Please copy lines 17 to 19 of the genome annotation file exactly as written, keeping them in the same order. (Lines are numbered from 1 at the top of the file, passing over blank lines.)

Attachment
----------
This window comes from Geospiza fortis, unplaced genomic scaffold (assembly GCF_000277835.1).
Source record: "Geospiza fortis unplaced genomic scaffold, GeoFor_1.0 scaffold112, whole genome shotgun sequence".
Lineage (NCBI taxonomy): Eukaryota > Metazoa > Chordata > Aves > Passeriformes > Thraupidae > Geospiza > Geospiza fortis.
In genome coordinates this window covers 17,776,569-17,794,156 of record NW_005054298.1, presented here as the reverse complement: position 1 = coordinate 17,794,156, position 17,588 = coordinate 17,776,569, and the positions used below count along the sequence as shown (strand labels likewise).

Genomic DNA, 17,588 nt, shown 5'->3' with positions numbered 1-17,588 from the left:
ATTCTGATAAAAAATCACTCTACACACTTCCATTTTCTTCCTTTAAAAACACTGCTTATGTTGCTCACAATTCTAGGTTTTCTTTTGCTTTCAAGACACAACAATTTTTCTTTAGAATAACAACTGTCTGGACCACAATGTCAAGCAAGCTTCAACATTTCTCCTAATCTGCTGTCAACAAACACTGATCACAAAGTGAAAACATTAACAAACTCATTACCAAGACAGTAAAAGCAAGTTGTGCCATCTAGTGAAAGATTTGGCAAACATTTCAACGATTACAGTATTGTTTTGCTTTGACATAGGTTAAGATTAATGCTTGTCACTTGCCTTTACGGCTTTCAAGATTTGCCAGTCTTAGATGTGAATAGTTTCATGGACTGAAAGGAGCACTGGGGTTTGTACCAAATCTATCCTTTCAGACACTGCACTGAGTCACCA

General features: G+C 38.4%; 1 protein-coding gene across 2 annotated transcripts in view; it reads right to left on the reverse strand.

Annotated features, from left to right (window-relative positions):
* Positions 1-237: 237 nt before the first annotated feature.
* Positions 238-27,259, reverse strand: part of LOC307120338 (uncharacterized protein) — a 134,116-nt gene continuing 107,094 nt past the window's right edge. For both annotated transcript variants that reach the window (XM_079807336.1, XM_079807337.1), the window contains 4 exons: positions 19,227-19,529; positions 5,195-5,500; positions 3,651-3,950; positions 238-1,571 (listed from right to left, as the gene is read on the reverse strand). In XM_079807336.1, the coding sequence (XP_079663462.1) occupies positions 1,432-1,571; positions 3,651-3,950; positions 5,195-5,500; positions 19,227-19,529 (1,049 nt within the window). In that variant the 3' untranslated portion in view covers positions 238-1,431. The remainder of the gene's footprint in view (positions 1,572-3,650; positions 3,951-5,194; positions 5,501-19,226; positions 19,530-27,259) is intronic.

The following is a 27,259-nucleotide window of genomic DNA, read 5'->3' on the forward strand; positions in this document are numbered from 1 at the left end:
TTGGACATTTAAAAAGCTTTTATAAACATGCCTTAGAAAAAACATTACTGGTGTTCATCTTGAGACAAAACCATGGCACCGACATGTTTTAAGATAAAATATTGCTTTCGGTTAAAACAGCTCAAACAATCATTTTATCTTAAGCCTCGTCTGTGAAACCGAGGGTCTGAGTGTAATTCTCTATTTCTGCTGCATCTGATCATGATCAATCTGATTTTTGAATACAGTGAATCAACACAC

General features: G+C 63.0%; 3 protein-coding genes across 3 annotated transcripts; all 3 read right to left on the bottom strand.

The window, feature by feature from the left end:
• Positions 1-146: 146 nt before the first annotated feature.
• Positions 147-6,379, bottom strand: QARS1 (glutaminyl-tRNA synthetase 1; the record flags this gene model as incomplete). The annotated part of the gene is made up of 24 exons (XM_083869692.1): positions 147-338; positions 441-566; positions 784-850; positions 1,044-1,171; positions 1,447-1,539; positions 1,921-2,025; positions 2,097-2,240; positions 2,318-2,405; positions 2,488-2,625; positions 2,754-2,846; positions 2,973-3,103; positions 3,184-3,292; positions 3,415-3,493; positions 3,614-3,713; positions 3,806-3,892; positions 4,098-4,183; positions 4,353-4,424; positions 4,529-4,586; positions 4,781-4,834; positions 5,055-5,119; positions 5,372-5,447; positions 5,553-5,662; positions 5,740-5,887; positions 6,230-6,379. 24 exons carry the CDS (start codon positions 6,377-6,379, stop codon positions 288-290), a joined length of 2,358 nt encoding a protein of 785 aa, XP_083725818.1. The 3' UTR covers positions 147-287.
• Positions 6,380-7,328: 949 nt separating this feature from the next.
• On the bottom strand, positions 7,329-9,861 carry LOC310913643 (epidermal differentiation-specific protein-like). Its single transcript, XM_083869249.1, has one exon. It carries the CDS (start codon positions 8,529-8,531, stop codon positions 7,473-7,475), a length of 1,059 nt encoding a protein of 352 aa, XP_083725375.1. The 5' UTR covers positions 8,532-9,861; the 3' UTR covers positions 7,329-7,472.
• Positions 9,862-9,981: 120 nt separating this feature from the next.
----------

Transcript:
• Positions 6,380-7,328: 949 nt separating this feature from the next.
• On the bottom strand, positions 7,329-9,861 carry LOC310913643 (epidermal differentiation-specific protein-like). Its single transcript, XM_083869249.1, has one exon. It carries the CDS (start codon positions 8,529-8,531, stop codon positions 7,473-7,475), a length of 1,059 nt encoding a protein of 352 aa, XP_083725375.1. The 5' UTR covers positions 8,532-9,861; the 3' UTR covers positions 7,329-7,472.
• Positions 9,862-9,981: 120 nt separating this feature from the next.